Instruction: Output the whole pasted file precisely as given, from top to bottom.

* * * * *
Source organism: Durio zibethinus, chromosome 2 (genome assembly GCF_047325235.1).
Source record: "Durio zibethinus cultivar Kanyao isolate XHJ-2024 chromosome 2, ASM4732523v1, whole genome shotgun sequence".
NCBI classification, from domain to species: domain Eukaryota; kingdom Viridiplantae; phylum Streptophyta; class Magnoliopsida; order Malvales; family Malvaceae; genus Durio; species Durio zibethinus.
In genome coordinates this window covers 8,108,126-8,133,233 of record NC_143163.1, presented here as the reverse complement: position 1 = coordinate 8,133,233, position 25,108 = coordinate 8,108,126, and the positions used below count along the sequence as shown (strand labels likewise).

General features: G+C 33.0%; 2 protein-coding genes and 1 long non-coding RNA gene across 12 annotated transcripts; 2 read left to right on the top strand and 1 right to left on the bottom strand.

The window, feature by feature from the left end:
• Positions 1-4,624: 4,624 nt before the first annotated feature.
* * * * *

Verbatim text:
Source organism: Durio zibethinus, chromosome 2 (genome assembly GCF_047325235.1).
Source record: "Durio zibethinus cultivar Kanyao isolate XHJ-2024 chromosome 2, ASM4732523v1, whole genome shotgun sequence".
NCBI classification, from domain to species: domain Eukaryota; kingdom Viridiplantae; phylum Streptophyta; class Magnoliopsida; order Malvales; family Malvaceae; genus Durio; species Durio zibethinus.
In genome coordinates this window covers 8,108,126-8,133,233 of record NC_143163.1, presented here as the reverse complement: position 1 = coordinate 8,133,233, position 25,108 = coordinate 8,108,126, and the positions used below count along the sequence as shown (strand labels likewise).

General features: G+C 33.0%; 2 protein-coding genes and 1 long non-coding RNA gene across 12 annotated transcripts; 2 read left to right on the top strand and 1 right to left on the bottom strand.

The window, feature by feature from the left end:
• Positions 1-4,624: 4,624 nt before the first annotated feature.